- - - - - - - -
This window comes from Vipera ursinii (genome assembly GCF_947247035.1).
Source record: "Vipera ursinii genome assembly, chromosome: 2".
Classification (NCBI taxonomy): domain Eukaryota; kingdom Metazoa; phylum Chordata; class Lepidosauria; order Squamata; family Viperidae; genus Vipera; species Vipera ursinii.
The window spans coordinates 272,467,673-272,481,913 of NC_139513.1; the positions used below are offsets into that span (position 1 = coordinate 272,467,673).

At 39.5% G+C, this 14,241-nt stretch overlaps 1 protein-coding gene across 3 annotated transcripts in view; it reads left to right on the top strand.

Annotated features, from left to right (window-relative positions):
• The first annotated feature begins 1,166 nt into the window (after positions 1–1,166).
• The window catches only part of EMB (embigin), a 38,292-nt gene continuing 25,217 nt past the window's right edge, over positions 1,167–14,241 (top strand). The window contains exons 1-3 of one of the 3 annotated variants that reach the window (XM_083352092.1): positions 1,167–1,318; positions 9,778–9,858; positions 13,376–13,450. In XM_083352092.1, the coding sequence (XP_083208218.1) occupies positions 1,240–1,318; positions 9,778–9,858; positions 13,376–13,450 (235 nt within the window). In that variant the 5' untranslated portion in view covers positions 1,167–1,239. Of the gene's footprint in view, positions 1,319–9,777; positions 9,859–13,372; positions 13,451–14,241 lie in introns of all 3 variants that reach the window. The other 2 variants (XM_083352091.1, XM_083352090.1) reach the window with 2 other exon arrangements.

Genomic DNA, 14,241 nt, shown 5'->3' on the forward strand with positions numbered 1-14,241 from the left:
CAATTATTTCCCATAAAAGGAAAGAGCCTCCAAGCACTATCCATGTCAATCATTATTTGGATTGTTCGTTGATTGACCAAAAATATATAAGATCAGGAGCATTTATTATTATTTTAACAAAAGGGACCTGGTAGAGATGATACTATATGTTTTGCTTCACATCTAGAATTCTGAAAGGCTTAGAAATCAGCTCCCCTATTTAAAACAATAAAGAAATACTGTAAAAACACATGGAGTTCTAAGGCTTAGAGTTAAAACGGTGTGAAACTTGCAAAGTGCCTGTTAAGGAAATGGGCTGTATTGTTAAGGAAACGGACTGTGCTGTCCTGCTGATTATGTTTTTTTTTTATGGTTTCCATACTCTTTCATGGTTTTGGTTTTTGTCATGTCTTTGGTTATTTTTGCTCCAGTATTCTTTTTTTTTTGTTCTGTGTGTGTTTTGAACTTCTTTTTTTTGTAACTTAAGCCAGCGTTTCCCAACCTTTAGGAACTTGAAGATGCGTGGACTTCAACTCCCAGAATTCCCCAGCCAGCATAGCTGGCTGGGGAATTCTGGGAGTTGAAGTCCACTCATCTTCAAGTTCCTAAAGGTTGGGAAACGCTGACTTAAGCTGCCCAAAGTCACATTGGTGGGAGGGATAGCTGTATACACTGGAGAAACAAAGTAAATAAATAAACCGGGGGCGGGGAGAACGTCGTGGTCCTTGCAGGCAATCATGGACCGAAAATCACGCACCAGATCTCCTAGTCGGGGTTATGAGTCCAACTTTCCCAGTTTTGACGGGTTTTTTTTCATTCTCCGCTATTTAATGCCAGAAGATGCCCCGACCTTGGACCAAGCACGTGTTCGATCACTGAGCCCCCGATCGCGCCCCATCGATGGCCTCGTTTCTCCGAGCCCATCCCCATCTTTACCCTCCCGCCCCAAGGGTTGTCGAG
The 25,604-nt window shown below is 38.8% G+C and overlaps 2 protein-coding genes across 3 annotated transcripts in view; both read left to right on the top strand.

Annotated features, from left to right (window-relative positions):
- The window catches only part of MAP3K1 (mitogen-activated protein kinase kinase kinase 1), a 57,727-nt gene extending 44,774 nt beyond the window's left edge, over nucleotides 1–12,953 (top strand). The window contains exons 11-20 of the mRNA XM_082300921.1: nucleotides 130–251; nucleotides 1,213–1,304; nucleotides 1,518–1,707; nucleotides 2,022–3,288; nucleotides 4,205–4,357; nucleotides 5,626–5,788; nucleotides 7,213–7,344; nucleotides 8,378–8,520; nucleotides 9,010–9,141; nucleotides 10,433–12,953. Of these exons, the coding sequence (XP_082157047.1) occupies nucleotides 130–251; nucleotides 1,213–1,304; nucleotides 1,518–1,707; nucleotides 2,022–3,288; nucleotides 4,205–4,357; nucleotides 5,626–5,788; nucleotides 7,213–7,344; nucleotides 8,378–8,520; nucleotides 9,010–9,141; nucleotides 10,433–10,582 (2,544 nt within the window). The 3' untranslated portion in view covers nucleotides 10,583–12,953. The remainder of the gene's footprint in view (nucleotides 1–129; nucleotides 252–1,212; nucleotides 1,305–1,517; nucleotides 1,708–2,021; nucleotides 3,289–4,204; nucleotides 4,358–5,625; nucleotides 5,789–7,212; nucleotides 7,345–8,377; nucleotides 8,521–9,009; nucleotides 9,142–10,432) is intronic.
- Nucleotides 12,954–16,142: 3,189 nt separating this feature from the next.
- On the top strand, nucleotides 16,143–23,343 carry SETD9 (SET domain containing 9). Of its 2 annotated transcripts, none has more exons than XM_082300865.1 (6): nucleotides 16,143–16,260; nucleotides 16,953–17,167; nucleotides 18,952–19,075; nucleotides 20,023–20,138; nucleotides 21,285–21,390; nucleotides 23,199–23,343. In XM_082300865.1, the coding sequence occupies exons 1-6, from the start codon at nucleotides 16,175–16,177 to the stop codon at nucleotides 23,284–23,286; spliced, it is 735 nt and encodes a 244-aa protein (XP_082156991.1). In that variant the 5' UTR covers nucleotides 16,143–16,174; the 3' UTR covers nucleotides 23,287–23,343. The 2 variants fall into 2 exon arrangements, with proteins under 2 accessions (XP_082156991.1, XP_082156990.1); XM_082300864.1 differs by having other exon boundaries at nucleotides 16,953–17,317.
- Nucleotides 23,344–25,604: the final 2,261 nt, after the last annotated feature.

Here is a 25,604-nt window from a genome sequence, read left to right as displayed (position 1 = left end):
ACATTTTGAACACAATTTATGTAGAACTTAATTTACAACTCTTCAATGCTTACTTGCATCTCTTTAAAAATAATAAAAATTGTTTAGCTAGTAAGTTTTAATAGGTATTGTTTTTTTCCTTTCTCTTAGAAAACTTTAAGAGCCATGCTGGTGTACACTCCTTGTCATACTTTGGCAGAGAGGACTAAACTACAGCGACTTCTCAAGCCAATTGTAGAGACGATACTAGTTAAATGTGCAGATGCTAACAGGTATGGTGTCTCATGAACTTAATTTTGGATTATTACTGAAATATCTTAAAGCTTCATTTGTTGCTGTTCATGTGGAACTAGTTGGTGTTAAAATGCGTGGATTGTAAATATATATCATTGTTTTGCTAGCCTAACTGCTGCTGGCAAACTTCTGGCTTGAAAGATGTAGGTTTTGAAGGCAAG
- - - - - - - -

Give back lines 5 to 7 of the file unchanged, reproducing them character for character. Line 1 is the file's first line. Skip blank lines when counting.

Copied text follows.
At 39.5% G+C, this 14,241-nt stretch overlaps 1 protein-coding gene across 3 annotated transcripts in view; it reads left to right on the top strand.

Annotated features, from left to right (window-relative positions):
• The first annotated feature begins 1,166 nt into the window (after positions 1–1,166).